on their products (i.e. Dolby Digital, Dolby Surround, etc...), they must 
obtain a royalty free license from Dolby (a very simple procedure, described on the website).

To calibrate the system, pink noise is applied to each monitor. I recorded the noise @ -20dBFS to six tracks of tape. The SPL meter ó placed equidistant from all monitors ó should be set to SLOW and "C" weighting. Playing back the noise tape, I adjusted the MASTER level control of the Studio Comm for 85 dB SPL from the Left Front monitor. (Adjust as necessary using one monitor at a time.) Mark the "reference level position" on the control room monitor pot. If going straight from tape-to-monitors, try to not kill yourself! (Start with the power amp gain trims way down.)

When matching the level of the subwoofer to the full range monitors, Dolby more than recommends a spectrum analyzer. In fact, they are emphatic about it. When you are ready to compete with the big boys, you will need to get on the serious good foot. In the meantime, using the band-limited noise from the CD worked out OK for me. The bass band on the test CD is limited to 200 Hz. Using this instead of full-frequency noise keeps the tweeters from tricking the SPL meter. I used the same technique to balance the center channel speakers using the 200Hz~1kHz band. (Dolby specifies that the subwoofer response should not go above 120 Hz.)


Unlike the setup procedure, there are no rules for mixing but there are "conventions." Film mixers place dialog in the center channel. This is OK when watching a movie in a theater. L-C-R speakers are directly behind the screen which is elevated enough to avoid "obstructions," a.k.a. human heads.

At the time I was preparing to create a 5.1 mix, a DVD produced by A&M records served as a practical reference. The sampler disc featured 10 music videos with 5.1 surround mixes by engineer Ted Hall. I especially liked Sounds of Blackness, Jonny Lang, Suzanne Vega and Soundgarden. Sheryl Crowís massive compressed sound (which I assumed is on the multitrack and could not be "undone") didnít transfer to the surround environment.

On all mixes, Ted used the lead-vocal-in-the-center convention. This is cool for karaoke purposes (if the center channel is muted, then you can be the star) but it is not my preference. My first musical surround experience was at the MPGA demo last May. I was sitting behind someone and the lead vocals were unintelligible coming from a single center channel monitor.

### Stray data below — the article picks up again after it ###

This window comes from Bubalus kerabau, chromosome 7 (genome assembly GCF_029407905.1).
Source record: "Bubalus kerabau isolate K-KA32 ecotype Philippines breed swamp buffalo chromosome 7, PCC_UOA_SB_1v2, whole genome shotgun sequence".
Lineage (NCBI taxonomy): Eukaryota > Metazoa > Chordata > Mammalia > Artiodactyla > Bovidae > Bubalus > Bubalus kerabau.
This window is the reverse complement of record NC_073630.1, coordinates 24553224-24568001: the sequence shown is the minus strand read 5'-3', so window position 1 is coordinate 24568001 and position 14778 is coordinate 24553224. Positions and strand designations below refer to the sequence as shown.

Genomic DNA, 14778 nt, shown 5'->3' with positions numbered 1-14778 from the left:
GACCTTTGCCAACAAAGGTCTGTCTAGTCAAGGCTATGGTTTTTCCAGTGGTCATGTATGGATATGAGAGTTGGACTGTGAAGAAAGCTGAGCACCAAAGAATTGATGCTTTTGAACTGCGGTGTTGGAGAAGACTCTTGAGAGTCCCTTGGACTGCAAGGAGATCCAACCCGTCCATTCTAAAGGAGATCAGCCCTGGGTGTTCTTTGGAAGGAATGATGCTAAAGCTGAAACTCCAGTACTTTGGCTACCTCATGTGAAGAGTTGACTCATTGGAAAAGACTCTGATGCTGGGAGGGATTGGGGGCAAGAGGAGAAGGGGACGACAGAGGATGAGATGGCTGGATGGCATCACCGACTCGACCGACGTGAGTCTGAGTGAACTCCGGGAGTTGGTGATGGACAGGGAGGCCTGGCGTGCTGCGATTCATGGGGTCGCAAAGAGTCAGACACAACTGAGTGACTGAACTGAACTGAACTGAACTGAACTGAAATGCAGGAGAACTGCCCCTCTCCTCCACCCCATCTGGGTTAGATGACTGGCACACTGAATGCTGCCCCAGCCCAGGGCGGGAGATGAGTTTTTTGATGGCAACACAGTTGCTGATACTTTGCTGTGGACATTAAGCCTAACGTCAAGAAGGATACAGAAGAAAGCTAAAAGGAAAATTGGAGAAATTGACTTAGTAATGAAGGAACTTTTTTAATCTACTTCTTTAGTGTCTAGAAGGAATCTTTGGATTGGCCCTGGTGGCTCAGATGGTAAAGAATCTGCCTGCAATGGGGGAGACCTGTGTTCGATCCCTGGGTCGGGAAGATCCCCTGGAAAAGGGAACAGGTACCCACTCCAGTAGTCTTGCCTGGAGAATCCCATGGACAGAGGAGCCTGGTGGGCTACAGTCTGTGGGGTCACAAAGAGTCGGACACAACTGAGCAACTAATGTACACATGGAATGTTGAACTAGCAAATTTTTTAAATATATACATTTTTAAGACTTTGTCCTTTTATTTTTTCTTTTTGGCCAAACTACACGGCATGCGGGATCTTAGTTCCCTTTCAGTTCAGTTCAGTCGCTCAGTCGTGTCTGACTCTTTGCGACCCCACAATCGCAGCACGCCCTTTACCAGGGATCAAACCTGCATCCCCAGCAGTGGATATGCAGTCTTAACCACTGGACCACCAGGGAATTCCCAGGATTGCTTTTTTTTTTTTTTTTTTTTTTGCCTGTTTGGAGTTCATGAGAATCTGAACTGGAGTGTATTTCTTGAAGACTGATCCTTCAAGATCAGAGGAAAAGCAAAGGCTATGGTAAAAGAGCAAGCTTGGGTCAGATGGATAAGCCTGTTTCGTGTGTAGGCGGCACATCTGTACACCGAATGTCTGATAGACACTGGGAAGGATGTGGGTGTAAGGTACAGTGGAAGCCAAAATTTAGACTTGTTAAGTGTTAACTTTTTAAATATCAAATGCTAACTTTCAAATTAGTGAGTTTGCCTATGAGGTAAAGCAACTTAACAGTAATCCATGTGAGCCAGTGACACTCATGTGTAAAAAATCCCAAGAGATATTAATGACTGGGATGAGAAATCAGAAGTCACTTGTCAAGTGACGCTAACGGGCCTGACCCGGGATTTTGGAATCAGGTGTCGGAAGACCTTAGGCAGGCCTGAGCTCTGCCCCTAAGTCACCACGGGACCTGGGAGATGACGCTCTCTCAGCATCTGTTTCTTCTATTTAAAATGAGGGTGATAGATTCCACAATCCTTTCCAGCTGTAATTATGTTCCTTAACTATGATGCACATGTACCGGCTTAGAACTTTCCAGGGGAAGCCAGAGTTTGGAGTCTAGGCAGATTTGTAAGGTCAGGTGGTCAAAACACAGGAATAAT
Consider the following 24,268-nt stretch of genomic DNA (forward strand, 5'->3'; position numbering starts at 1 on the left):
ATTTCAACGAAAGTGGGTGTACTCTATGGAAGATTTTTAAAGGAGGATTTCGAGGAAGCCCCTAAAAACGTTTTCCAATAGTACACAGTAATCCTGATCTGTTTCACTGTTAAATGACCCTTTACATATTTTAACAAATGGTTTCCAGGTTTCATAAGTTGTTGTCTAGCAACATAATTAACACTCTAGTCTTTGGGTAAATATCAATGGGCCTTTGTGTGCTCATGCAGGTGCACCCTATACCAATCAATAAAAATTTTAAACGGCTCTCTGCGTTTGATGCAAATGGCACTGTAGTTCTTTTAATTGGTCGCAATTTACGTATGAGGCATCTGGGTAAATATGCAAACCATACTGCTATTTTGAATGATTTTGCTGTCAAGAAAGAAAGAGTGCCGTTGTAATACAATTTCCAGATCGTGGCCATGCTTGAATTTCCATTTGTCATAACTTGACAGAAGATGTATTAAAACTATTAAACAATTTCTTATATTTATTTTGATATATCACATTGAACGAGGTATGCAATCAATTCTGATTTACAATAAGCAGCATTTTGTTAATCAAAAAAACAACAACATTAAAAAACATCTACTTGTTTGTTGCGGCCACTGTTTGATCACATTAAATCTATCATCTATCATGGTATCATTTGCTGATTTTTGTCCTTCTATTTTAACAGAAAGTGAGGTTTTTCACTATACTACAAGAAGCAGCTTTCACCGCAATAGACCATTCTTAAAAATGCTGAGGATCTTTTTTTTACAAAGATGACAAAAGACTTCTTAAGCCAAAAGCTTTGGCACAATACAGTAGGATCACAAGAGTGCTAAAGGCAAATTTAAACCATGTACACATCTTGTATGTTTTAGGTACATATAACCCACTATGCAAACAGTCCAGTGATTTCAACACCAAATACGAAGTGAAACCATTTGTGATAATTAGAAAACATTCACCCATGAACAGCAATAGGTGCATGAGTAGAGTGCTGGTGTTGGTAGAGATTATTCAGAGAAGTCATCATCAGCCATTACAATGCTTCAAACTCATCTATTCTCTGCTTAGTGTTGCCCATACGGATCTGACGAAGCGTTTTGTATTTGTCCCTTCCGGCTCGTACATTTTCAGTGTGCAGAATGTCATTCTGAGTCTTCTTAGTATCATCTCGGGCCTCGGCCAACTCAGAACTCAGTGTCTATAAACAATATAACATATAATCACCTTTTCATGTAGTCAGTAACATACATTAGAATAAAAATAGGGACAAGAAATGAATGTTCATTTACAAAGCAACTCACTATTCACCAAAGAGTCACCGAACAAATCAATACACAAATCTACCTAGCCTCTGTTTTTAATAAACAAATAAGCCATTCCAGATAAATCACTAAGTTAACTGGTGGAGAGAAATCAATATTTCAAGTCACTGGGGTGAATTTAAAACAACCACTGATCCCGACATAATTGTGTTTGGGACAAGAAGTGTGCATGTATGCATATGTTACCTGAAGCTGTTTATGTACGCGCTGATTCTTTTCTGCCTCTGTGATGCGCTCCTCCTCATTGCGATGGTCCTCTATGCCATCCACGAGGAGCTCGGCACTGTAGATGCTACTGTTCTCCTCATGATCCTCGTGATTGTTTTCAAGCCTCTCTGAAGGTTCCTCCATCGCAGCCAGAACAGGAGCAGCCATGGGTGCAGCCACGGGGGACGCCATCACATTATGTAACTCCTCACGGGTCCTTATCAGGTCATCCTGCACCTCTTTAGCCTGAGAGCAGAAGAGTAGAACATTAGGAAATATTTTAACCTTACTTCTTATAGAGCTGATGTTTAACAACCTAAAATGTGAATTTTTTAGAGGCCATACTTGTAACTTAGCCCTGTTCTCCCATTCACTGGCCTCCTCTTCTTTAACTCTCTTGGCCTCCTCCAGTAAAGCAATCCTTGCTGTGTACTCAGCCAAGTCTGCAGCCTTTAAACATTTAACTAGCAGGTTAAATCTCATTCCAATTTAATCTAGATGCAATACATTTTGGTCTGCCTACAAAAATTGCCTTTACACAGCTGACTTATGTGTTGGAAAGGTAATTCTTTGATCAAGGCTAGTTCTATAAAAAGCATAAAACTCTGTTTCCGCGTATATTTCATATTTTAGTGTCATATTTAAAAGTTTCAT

For this reason, I chose to route the lead vocal to both front and rear pairs so that it would "appear" in the virtual center above my head. This also served as a reference for front-to-rear balance. I played the finished multitrack tape on several systems, from San Fransisco to New York. It sounded great at the JBL demo room (tweaked by John Eargle) at the AES convention. It also played well in Dolbyís private theater located in their Midtown Manhattan offices.

In one room my mix did not play ó the front-to-rear balance was completely out of whack. I suspect that particular control room had been calibrated to accommodate a dozen visitors and that the mix had been specifically tweaked for that demo. (No one has come clean as to the specifics, yet.)


Of all the steps, this one will ensure that your lover will leave (either your life or head to the bathroom) and that your neighbors will complain (after realizing that you are the earthquake). Nothing makes bass easier than a subwoofer; nothing is missed more when it goes away.

There are "low-frequency management" issues. You can not rely on the subwoofer exclusively for low-frequency instruments. On the cheapest consumer systems, the "sub" is barely a six-inch woofer supporting five satellites, which in the Bose system are three-inch diameter drivers. In the big picture, six discrete channels are encoded into a digital bitstream, as is the case with Dolby Digital (AC3). On the decode side, the six channels emerge as discrete as the original. However, if the destination is only a stereo pair of speakers, the decoder is smart enough to mix the rear-channel and center info to the front pair but it will ignore the "sixth" channel (subwoofer) information.

I treated the center and sub channels as one "monitor system" with an electronic crossover. Routing bass and kick to Auratones gave the expected mid-range sans boom. Adding the subwoofer made Ďem large, alive and natural. (Remember, Dolbyís upper limit for the subwoofer is 120 Hz.) If, however, sub-sonic muck appears in the low-frequency channel (from a bass guitar, for example), judicious use of a high pass filter should clean things up. You could also go the traditional route, sending kick and bass to the front pair. Your mixes will maintain compatibility on a wider range of systems so long as the subwoofer isnít exclusively used for bass.


The track assignment I am about to give differs from the one detailed in the September issue. The reason for the re-assignment is for "compatibility." (Video decks have four channels and it was felt that the most important information should be a no brainer to patch: L, R & C to tracks 1, 2 & 3.) In the big zoom-out, this is no big deal, but you should regularly check the Dolby site for procedural updates.

Front Left
Front Right
Surround Left
Surround Right

One final note. dts is also in the surround business. While their web site provides no technical information, there are many albums that have been remixed for 5.1 surround. Dolby Digital decoders are built-in to all DVD players but to decode dts an external converter is required.

Feel free to e-mail edaudio@tangible-technology.com with questions and recipes.

Check out Panning for Gold: Part One?  ( for a passive DIY surround project )

Return to the Home Page?

Or, Visit the Directory?